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In re Berman, 7th Cir.

The Upshot: A Chapter 7 Debtor that was the sole shareholder and director of a debt-ridden company is not a fiduciary as to creditor of his company merely because the company was insolvent when he filed his personal bankruptcy.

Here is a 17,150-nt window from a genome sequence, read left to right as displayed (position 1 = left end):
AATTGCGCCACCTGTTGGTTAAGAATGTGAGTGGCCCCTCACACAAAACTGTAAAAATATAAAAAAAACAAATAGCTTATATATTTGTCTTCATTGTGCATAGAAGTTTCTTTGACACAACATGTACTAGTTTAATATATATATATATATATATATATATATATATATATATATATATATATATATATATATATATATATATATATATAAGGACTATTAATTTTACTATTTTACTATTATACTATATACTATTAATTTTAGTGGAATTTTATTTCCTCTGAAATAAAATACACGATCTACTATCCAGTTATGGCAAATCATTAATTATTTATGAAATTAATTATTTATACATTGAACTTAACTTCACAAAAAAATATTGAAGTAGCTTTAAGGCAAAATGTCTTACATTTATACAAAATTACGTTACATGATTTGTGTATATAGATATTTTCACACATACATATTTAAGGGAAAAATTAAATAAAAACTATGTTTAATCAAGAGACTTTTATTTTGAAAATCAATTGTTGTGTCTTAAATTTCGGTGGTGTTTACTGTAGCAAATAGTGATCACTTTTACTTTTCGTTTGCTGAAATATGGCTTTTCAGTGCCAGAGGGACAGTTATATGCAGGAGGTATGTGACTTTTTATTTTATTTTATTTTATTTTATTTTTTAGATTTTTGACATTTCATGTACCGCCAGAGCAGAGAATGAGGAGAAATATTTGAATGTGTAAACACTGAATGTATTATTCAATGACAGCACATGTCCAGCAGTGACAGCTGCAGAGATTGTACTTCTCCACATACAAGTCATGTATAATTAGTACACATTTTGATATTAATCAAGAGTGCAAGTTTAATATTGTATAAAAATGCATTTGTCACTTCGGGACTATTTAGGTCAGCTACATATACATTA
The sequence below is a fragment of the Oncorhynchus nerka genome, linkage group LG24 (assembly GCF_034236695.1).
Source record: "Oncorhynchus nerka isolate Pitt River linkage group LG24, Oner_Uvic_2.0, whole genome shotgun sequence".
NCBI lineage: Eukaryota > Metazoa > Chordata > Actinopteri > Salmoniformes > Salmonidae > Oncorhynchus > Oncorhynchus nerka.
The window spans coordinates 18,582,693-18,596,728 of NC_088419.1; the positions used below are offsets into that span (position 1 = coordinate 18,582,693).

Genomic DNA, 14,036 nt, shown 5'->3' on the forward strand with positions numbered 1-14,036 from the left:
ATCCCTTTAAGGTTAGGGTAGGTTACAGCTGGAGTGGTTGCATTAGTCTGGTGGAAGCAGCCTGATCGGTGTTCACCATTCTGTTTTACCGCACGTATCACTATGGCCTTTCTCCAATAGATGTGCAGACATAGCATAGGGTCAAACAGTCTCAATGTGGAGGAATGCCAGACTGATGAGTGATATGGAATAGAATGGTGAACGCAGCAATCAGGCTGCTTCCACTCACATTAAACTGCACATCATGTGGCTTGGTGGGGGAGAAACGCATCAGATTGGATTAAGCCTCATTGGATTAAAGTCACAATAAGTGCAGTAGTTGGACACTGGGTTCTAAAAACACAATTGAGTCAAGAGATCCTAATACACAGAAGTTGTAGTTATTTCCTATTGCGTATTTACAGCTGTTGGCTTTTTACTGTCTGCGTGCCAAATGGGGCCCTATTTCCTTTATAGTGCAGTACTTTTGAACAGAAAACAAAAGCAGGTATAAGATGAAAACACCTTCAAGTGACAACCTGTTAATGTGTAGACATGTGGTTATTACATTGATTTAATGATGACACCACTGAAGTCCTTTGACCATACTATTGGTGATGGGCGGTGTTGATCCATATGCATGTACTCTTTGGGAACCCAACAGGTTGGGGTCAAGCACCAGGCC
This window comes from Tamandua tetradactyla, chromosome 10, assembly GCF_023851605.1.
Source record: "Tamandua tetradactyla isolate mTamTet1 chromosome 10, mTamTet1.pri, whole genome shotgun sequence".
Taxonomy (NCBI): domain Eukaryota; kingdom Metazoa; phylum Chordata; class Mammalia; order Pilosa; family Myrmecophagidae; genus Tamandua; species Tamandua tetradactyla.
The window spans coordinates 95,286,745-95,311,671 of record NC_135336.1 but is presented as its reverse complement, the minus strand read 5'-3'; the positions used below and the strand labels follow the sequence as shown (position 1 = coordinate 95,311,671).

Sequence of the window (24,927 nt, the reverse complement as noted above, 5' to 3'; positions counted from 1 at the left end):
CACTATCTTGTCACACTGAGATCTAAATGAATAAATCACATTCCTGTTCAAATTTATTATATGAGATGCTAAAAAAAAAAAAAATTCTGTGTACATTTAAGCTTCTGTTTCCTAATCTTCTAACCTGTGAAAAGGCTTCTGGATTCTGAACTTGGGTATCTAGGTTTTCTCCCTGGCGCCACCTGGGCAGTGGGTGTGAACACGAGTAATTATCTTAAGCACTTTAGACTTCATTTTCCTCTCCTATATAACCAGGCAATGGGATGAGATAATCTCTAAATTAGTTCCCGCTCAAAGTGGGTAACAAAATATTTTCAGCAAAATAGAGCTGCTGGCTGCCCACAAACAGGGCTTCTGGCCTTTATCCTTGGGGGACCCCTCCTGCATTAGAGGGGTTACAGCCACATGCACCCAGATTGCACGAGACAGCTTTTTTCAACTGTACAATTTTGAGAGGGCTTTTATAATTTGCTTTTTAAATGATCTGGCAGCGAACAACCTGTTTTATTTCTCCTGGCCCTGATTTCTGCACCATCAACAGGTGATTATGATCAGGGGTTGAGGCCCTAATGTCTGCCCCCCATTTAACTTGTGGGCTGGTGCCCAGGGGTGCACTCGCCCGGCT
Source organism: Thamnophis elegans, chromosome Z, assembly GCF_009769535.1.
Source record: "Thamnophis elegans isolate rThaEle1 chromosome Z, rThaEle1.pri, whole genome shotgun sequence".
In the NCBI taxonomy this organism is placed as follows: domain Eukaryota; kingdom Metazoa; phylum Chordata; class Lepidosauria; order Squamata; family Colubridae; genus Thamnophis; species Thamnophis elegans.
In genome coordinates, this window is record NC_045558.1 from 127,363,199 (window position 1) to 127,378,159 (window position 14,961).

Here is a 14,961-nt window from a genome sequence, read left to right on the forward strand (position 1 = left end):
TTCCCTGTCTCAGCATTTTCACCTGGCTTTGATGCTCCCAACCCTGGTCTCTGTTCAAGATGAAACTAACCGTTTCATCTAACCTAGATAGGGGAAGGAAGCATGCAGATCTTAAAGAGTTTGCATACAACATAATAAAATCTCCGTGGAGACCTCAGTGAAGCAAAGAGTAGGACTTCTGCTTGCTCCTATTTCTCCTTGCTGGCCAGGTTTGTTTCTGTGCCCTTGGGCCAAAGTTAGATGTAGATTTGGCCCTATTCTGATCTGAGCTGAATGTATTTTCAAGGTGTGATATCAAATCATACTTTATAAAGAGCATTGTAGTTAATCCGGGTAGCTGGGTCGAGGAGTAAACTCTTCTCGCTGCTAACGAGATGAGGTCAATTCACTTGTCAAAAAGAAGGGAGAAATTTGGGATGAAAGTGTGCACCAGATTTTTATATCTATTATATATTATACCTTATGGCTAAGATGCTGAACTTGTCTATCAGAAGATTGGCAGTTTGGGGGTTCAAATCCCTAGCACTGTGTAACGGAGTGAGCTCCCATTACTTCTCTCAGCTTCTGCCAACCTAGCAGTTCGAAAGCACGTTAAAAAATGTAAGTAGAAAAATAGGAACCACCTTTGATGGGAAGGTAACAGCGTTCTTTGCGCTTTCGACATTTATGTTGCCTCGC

Discussion: Chapter 7 Debtor was the sole shareholder and director of a company that owned money as the result of activity that pre-dated his filing. One of the creditors of his company argued that since it had incurred debts while it was presumptively insolvent, the debts were presumptively fraudulent, making the Debtor a “special fiduciary” as to creditors under Illinois law. The 7th Circuit Court of Appeals disagreed, ruling that even if the Debtor did constitute a so-called “special fiduciary” under state law, he was not a fiduciary under 11 USC 523(a)(4). In other words, not all fiduciaries as the term is defined in State law stand in a “fiduciary capacity” under Bankruptcy law. Moreover said the Court, Congress did not intend for Sec. 523(a)(4) of the Bankruptcy Code to render officers and directors de facto liable for corporate debts; although they might be, if some other rationale justified holding them liable (i.e. fraud or defalcation).

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